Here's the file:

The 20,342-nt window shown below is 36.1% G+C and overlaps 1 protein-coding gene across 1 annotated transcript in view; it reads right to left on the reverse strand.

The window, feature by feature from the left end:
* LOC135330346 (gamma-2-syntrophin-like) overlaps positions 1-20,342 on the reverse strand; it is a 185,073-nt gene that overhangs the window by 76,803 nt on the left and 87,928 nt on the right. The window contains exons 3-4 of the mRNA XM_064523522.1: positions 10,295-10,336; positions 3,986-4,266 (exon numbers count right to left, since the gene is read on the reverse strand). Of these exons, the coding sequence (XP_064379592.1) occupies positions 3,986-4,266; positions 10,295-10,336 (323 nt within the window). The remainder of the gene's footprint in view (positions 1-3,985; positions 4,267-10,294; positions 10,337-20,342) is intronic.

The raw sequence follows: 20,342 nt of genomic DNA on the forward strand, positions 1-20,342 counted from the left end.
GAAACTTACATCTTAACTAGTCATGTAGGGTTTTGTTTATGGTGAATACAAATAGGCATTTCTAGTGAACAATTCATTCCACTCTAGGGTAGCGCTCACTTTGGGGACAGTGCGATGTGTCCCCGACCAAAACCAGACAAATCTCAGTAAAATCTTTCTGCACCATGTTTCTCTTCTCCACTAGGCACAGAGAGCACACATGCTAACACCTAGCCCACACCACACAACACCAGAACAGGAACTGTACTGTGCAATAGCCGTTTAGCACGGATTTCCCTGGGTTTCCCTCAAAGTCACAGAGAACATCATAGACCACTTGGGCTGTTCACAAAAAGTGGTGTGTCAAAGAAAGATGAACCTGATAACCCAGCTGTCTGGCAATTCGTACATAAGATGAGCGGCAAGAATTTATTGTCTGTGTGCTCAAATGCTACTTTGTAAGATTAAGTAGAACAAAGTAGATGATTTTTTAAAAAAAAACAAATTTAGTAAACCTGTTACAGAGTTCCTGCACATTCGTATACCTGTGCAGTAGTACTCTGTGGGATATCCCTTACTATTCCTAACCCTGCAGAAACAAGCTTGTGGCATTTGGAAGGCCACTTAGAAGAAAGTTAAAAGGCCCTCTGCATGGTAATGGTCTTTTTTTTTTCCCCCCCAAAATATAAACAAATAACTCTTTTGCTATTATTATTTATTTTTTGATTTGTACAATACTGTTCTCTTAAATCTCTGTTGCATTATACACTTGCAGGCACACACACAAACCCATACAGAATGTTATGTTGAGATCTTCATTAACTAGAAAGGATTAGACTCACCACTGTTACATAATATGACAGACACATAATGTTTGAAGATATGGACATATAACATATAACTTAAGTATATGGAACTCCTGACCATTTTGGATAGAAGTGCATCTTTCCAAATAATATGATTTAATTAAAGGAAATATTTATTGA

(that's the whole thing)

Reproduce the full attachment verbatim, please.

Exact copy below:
The 20,342-nt window shown below is 36.1% G+C and overlaps 1 protein-coding gene across 1 annotated transcript in view; it reads right to left on the reverse strand.

The window, feature by feature from the left end:
* LOC135330346 (gamma-2-syntrophin-like) overlaps positions 1-20,342 on the reverse strand; it is a 185,073-nt gene that overhangs the window by 76,803 nt on the left and 87,928 nt on the right. The window contains exons 3-4 of the mRNA XM_064523522.1: positions 10,295-10,336; positions 3,986-4,266 (exon numbers count right to left, since the gene is read on the reverse strand). Of these exons, the coding sequence (XP_064379592.1) occupies positions 3,986-4,266; positions 10,295-10,336 (323 nt within the window). The remainder of the gene's footprint in view (positions 1-3,985; positions 4,267-10,294; positions 10,337-20,342) is intronic.

The raw sequence follows: 20,342 nt of genomic DNA on the forward strand, positions 1-20,342 counted from the left end.
GAAACTTACATCTTAACTAGTCATGTAGGGTTTTGTTTATGGTGAATACAAATAGGCATTTCTAGTGAACAATTCATTCCACTCTAGGGTAGCGCTCACTTTGGGGACAGTGCGATGTGTCCCCGACCAAAACCAGACAAATCTCAGTAAAATCTTTCTGCACCATGTTTCTCTTCTCCACTAGGCACAGAGAGCACACATGCTAACACCTAGCCCACACCACACAACACCAGAACAGGAACTGTACTGTGCAATAGCCGTTTAGCACGGATTTCCCTGGGTTTCCCTCAAAGTCACAGAGAACATCATAGACCACTTGGGCTGTTCACAAAAAGTGGTGTGTCAAAGAAAGATGAACCTGATAACCCAGCTGTCTGGCAATTCGTACATAAGATGAGCGGCAAGAATTTATTGTCTGTGTGCTCAAATGCTACTTTGTAAGATTAAGTAGAACAAAGTAGATGATTTTTTAAAAAAAAACAAATTTAGTAAACCTGTTACAGAGTTCCTGCACATTCGTATACCTGTGCAGTAGTACTCTGTGGGATATCCCTTACTATTCCTAACCCTGCAGAAACAAGCTTGTGGCATTTGGAAGGCCACTTAGAAGAAAGTTAAAAGGCCCTCTGCATGGTAATGGTCTTTTTTTTTTCCCCCCCAAAATATAAACAAATAACTCTTTTGCTATTATTATTTATTTTTTGATTTGTACAATACTGTTCTCTTAAATCTCTGTTGCATTATACACTTGCAGGCACACACACAAACCCATACAGAATGTTATGTTGAGATCTTCATTAACTAGAAAGGATTAGACTCACCACTGTTACATAATATGACAGACACATAATGTTTGAAGATATGGACATATAACATATAACTTAAGTATATGGAACTCCTGACCATTTTGGATAGAAGTGCATCTTTCCAAATAATATGATTTAATTAAAGGAAATATTTATTGA